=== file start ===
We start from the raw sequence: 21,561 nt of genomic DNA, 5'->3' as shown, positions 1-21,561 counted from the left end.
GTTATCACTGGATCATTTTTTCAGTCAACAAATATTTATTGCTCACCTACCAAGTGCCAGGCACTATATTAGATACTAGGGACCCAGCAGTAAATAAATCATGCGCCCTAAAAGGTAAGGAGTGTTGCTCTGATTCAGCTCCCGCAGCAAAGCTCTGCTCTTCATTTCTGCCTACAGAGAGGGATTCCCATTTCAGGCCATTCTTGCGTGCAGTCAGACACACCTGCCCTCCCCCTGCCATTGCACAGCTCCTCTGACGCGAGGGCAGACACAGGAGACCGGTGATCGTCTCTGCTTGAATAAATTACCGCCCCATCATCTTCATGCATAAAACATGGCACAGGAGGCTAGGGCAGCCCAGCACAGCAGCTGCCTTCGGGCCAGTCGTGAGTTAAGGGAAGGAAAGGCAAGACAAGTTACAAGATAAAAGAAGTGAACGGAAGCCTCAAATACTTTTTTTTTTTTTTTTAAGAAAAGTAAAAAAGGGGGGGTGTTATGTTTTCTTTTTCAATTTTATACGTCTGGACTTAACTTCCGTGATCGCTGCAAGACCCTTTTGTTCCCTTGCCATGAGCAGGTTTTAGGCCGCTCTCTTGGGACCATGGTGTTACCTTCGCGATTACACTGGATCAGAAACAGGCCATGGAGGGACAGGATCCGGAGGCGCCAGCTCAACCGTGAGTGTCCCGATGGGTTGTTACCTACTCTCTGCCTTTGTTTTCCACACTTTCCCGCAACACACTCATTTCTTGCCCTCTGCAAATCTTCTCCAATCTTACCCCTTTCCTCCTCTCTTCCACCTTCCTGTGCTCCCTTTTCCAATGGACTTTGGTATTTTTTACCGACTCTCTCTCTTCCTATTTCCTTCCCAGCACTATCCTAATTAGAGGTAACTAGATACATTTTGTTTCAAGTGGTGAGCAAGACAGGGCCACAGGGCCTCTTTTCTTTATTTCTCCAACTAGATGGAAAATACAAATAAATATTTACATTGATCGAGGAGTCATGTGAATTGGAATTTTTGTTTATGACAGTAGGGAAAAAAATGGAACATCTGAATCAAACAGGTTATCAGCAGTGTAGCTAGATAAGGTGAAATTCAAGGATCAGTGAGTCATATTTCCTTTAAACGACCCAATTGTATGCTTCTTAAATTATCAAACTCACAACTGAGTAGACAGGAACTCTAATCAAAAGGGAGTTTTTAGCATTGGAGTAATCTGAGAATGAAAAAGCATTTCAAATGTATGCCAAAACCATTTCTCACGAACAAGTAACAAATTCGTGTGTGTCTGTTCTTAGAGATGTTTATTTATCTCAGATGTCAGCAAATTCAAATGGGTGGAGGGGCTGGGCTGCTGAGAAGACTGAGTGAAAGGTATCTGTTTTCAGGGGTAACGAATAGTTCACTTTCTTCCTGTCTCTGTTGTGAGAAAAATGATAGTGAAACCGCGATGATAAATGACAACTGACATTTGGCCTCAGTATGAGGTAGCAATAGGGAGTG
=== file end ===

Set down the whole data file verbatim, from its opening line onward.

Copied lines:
We start from the raw sequence: 21,561 nt of genomic DNA, 5'->3' as shown, positions 1-21,561 counted from the left end.
GTTATCACTGGATCATTTTTTCAGTCAACAAATATTTATTGCTCACCTACCAAGTGCCAGGCACTATATTAGATACTAGGGACCCAGCAGTAAATAAATCATGCGCCCTAAAAGGTAAGGAGTGTTGCTCTGATTCAGCTCCCGCAGCAAAGCTCTGCTCTTCATTTCTGCCTACAGAGAGGGATTCCCATTTCAGGCCATTCTTGCGTGCAGTCAGACACACCTGCCCTCCCCCTGCCATTGCACAGCTCCTCTGACGCGAGGGCAGACACAGGAGACCGGTGATCGTCTCTGCTTGAATAAATTACCGCCCCATCATCTTCATGCATAAAACATGGCACAGGAGGCTAGGGCAGCCCAGCACAGCAGCTGCCTTCGGGCCAGTCGTGAGTTAAGGGAAGGAAAGGCAAGACAAGTTACAAGATAAAAGAAGTGAACGGAAGCCTCAAATACTTTTTTTTTTTTTTTTAAGAAAAGTAAAAAAGGGGGGGTGTTATGTTTTCTTTTTCAATTTTATACGTCTGGACTTAACTTCCGTGATCGCTGCAAGACCCTTTTGTTCCCTTGCCATGAGCAGGTTTTAGGCCGCTCTCTTGGGACCATGGTGTTACCTTCGCGATTACACTGGATCAGAAACAGGCCATGGAGGGACAGGATCCGGAGGCGCCAGCTCAACCGTGAGTGTCCCGATGGGTTGTTACCTACTCTCTGCCTTTGTTTTCCACACTTTCCCGCAACACACTCATTTCTTGCCCTCTGCAAATCTTCTCCAATCTTACCCCTTTCCTCCTCTCTTCCACCTTCCTGTGCTCCCTTTTCCAATGGACTTTGGTATTTTTTACCGACTCTCTCTCTTCCTATTTCCTTCCCAGCACTATCCTAATTAGAGGTAACTAGATACATTTTGTTTCAAGTGGTGAGCAAGACAGGGCCACAGGGCCTCTTTTCTTTATTTCTCCAACTAGATGGAAAATACAAATAAATATTTACATTGATCGAGGAGTCATGTGAATTGGAATTTTTGTTTATGACAGTAGGGAAAAAAATGGAACATCTGAATCAAACAGGTTATCAGCAGTGTAGCTAGATAAGGTGAAATTCAAGGATCAGTGAGTCATATTTCCTTTAAACGACCCAATTGTATGCTTCTTAAATTATCAAACTCACAACTGAGTAGACAGGAACTCTAATCAAAAGGGAGTTTTTAGCATTGGAGTAATCTGAGAATGAAAAAGCATTTCAAATGTATGCCAAAACCATTTCTCACGAACAAGTAACAAATTCGTGTGTGTCTGTTCTTAGAGATGTTTATTTATCTCAGATGTCAGCAAATTCAAATGGGTGGAGGGGCTGGGCTGCTGAGAAGACTGAGTGAAAGGTATCTGTTTTCAGGGGTAACGAATAGTTCACTTTCTTCCTGTCTCTGTTGTGAGAAAAATGATAGTGAAACCGCGATGATAAATGACAACTGACATTTGGCCTCAGTATGAGGTAGCAATAGGGAGTG